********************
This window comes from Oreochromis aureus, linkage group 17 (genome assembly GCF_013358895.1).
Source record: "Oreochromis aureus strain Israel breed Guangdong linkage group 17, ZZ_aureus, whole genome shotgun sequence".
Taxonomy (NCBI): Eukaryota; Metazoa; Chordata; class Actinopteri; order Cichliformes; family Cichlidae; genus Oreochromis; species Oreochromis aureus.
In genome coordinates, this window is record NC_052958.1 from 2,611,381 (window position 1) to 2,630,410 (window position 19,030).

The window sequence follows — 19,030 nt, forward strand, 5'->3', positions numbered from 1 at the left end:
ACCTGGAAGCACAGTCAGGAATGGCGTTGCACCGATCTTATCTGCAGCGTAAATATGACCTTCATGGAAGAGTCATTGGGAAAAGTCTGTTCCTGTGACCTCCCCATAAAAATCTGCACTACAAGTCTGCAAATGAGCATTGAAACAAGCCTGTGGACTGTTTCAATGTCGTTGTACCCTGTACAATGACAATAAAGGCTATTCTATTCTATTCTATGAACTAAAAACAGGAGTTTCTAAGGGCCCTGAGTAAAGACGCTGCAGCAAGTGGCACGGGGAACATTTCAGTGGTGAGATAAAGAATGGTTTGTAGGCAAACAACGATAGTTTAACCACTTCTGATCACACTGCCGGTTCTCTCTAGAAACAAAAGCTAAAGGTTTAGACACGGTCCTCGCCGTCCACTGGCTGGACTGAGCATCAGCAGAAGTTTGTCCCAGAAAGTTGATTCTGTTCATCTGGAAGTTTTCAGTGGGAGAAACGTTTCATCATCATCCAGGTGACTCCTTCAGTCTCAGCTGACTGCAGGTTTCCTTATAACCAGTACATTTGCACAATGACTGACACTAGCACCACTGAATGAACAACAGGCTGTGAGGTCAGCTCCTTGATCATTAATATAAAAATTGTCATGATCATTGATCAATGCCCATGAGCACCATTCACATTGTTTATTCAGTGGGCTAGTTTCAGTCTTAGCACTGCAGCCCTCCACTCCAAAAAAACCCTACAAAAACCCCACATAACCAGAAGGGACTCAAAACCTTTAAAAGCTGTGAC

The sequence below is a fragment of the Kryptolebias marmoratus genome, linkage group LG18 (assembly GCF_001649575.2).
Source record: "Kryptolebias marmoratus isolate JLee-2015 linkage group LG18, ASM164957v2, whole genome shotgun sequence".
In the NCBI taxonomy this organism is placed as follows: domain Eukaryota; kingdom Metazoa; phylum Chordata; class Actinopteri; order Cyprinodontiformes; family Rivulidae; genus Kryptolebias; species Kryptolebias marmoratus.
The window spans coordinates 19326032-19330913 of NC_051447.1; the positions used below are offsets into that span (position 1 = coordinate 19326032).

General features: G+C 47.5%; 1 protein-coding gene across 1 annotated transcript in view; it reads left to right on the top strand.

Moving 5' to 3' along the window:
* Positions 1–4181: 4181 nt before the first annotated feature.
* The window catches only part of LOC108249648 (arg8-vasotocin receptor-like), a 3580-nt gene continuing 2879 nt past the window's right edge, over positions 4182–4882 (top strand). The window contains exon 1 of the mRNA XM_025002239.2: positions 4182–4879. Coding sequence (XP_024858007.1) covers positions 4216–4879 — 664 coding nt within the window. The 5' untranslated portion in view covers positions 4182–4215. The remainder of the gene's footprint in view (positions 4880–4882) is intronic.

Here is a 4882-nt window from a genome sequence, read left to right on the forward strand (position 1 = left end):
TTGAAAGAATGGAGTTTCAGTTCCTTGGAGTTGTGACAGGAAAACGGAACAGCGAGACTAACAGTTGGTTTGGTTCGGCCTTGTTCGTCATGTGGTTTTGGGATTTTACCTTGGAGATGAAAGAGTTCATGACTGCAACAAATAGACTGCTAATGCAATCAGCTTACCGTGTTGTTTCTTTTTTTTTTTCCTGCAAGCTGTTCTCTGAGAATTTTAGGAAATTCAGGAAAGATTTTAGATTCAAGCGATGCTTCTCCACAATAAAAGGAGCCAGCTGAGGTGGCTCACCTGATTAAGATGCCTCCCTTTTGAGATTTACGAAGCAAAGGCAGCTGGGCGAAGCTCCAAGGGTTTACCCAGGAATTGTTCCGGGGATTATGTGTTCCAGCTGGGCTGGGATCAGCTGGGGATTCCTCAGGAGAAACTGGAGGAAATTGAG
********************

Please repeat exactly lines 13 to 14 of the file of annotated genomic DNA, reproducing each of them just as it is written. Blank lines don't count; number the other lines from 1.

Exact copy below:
* Positions 1–4181: 4181 nt before the first annotated feature.
* The window catches only part of LOC108249648 (arg8-vasotocin receptor-like), a 3580-nt gene continuing 2879 nt past the window's right edge, over positions 4182–4882 (top strand). The window contains exon 1 of the mRNA XM_025002239.2: positions 4182–4879. Coding sequence (XP_024858007.1) covers positions 4216–4879 — 664 coding nt within the window. The 5' untranslated portion in view covers positions 4182–4215. The remainder of the gene's footprint in view (positions 4880–4882) is intronic.